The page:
Launch of Climate Friendly Parks Action Plan Announced by Cape Cod National Seashore
Contact: Lauren McKean, Planner, 508-957-0731
Superintendent George E. Price, Jr. announces that Cape Cod National Seashore (CCNS) was officially accepted by the Washington Office into the National Park Service's Climate Friendly Parks (CFP) Program on April 27, 2011. As climate change impacts parks across the country, the Climate Friendly Parks Program was initiated in order to incorporate sustainable practices in the parks' operations.To be a part of this Program, CCNS completed a Greenhouse Gas Emission Inventory to calculate the park's baseline emissions in 2007 as well as an Action Plan to detail the next steps the park will take to reduce those emissions by 2020.The first step is a climate-friendly launch of the Action Plan: rather than producing paper copies of the document, CCNS will post the Action Plan to its new CFP webpage, which will go live today at www.nps.gov/caco/parkmgmt/climate-friendly-parks-program-at-cape-cod-national-seashore.htm.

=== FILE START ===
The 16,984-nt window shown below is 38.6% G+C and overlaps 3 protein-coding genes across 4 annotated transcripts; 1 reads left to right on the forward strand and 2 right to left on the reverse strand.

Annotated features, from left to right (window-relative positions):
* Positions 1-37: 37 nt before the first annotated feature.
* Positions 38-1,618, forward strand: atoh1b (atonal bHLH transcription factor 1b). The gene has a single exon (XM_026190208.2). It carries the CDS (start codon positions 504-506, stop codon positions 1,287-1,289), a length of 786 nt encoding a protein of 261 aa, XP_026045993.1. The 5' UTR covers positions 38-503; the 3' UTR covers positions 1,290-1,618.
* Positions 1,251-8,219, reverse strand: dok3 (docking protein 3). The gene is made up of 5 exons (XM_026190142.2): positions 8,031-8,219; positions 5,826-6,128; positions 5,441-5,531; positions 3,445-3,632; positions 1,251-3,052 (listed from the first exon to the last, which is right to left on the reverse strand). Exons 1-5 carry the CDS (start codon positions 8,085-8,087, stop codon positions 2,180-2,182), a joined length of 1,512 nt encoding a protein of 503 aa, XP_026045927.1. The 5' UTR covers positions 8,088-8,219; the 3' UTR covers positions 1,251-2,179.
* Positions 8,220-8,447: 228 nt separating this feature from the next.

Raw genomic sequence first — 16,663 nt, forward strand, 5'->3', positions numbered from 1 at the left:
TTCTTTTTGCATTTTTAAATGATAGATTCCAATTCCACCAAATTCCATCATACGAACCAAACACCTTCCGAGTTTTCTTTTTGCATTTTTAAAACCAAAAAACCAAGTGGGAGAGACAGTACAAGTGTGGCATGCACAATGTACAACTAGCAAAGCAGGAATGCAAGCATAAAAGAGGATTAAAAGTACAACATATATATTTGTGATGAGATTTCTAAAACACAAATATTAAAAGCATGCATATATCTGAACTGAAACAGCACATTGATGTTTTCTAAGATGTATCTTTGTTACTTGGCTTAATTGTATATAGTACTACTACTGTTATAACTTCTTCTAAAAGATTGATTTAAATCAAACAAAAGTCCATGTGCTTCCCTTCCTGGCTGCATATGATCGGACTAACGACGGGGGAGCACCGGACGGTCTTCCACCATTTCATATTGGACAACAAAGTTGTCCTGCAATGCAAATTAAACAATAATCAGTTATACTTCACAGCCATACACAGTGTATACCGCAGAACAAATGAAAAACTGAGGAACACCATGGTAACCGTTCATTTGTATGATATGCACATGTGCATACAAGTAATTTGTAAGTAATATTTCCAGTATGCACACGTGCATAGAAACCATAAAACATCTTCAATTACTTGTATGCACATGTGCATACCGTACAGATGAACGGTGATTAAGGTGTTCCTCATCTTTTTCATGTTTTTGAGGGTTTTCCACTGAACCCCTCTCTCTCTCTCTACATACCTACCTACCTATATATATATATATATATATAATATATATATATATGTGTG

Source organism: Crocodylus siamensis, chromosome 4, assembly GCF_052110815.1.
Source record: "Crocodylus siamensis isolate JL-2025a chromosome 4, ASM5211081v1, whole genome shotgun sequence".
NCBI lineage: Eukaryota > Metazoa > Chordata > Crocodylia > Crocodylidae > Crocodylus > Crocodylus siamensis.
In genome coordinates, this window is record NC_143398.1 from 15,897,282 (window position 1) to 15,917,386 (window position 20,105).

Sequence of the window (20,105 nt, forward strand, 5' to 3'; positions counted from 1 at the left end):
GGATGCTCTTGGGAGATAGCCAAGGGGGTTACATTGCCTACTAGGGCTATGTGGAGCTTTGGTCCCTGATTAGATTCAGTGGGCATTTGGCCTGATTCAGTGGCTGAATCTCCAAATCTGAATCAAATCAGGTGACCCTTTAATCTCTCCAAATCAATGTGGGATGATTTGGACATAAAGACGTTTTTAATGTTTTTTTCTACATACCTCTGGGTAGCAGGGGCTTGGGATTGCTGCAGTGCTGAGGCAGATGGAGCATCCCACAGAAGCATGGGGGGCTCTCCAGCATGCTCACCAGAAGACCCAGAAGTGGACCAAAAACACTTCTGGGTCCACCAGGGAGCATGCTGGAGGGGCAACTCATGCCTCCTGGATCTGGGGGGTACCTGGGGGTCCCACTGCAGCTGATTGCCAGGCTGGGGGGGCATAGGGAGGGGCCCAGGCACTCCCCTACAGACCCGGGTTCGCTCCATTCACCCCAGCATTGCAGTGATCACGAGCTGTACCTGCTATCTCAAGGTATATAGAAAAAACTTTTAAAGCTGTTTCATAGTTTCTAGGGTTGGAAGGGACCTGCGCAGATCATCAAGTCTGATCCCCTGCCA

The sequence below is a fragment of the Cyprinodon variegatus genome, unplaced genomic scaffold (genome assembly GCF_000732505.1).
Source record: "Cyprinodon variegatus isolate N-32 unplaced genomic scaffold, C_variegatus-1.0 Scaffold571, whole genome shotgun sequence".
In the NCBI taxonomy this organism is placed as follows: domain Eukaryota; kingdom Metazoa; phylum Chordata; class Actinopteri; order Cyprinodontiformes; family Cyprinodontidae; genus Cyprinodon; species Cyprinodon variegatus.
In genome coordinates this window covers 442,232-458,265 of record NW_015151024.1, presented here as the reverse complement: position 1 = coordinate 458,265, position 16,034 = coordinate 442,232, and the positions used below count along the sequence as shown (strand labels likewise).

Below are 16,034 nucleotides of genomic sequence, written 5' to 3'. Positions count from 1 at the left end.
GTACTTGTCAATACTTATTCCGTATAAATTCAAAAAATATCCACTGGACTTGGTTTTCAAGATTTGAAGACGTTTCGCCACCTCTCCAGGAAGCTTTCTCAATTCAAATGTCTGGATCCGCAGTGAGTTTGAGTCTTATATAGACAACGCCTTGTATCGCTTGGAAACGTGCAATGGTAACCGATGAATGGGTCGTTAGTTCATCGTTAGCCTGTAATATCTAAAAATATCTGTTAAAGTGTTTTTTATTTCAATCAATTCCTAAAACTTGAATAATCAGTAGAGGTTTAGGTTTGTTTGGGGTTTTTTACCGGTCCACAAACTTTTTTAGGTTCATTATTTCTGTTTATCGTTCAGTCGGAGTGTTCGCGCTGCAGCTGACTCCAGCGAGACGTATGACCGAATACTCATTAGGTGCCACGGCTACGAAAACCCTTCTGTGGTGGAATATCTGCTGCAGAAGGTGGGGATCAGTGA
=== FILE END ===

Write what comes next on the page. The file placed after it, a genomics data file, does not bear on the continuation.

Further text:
"We are excited to share our progress to date and our planned actions in a sustainable way through the "green" or virtual launch of this new webpage," stated Erin Der-McLeod, Seashore Planning Assistant."We worked hard to document our greenhouse gas emissions, translate those carbon emissions into meaningful units that the public can understand, and develop a range of actions, from simple behavioral changes to larger projects requiring additional funding." Some examples of the actions outlined in the plan include encouraging park staff to turn off their computer monitors while not in use and improving bicycle infrastructure for the use of park visitors and the local community.
Overall, CCNS has committed to reducing its total emissions by 20% from the 2007 baseline levels by 2020.Total emissions include those from park operations, concessionaries, and visitors.In terms of its own park operations, CCNS has pledged to reduce energy emissions by 25%, transportation emissions by 20%, and waste emissions by 10%.Combined, these percentages represent a reduction of 282 metric tons of carbon dioxide equivalents (MTCO2E), which is approximately equivalent to the annual emissions from 54 passenger cars.